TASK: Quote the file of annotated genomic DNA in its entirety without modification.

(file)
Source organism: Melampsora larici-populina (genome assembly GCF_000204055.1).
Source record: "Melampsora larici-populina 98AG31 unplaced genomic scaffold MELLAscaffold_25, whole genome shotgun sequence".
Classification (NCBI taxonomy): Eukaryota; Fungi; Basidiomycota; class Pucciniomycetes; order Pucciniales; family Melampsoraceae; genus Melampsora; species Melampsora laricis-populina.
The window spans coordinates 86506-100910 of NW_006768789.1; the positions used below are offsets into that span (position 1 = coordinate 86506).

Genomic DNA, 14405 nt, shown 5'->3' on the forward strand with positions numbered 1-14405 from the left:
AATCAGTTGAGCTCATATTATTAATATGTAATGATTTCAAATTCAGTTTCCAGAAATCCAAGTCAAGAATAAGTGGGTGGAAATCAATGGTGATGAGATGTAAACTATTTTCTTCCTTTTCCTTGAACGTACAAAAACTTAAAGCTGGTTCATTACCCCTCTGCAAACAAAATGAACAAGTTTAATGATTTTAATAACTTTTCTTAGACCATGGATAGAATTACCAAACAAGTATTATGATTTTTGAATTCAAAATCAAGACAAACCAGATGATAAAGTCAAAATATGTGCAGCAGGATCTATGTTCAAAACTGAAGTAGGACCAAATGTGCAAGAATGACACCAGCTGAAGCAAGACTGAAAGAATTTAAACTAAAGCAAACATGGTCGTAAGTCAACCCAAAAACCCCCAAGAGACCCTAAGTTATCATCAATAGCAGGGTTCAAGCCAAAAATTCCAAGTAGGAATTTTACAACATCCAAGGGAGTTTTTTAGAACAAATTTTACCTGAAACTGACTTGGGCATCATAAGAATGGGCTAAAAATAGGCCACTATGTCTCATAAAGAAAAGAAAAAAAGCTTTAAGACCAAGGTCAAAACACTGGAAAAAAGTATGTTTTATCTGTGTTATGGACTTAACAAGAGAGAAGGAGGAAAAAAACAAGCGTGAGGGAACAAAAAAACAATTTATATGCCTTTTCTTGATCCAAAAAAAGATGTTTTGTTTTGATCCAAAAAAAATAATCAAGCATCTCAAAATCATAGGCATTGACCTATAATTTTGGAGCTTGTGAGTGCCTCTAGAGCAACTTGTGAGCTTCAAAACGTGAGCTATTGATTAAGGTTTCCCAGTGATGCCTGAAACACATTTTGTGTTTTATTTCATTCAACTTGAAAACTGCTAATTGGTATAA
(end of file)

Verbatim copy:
Source organism: Melampsora larici-populina (genome assembly GCF_000204055.1).
Source record: "Melampsora larici-populina 98AG31 unplaced genomic scaffold MELLAscaffold_25, whole genome shotgun sequence".
Classification (NCBI taxonomy): Eukaryota; Fungi; Basidiomycota; class Pucciniomycetes; order Pucciniales; family Melampsoraceae; genus Melampsora; species Melampsora laricis-populina.
The window spans coordinates 86506-100910 of NW_006768789.1; the positions used below are offsets into that span (position 1 = coordinate 86506).

Genomic DNA, 14405 nt, shown 5'->3' on the forward strand with positions numbered 1-14405 from the left:
AATCAGTTGAGCTCATATTATTAATATGTAATGATTTCAAATTCAGTTTCCAGAAATCCAAGTCAAGAATAAGTGGGTGGAAATCAATGGTGATGAGATGTAAACTATTTTCTTCCTTTTCCTTGAACGTACAAAAACTTAAAGCTGGTTCATTACCCCTCTGCAAACAAAATGAACAAGTTTAATGATTTTAATAACTTTTCTTAGACCATGGATAGAATTACCAAACAAGTATTATGATTTTTGAATTCAAAATCAAGACAAACCAGATGATAAAGTCAAAATATGTGCAGCAGGATCTATGTTCAAAACTGAAGTAGGACCAAATGTGCAAGAATGACACCAGCTGAAGCAAGACTGAAAGAATTTAAACTAAAGCAAACATGGTCGTAAGTCAACCCAAAAACCCCCAAGAGACCCTAAGTTATCATCAATAGCAGGGTTCAAGCCAAAAATTCCAAGTAGGAATTTTACAACATCCAAGGGAGTTTTTTAGAACAAATTTTACCTGAAACTGACTTGGGCATCATAAGAATGGGCTAAAAATAGGCCACTATGTCTCATAAAGAAAAGAAAAAAAGCTTTAAGACCAAGGTCAAAACACTGGAAAAAAGTATGTTTTATCTGTGTTATGGACTTAACAAGAGAGAAGGAGGAAAAAAACAAGCGTGAGGGAACAAAAAAACAATTTATATGCCTTTTCTTGATCCAAAAAAAGATGTTTTGTTTTGATCCAAAAAAAATAATCAAGCATCTCAAAATCATAGGCATTGACCTATAATTTTGGAGCTTGTGAGTGCCTCTAGAGCAACTTGTGAGCTTCAAAACGTGAGCTATTGATTAAGGTTTCCCAGTGATGCCTGAAACACATTTTGTGTTTTATTTCATTCAACTTGAAAACTGCTAATTGGTATAA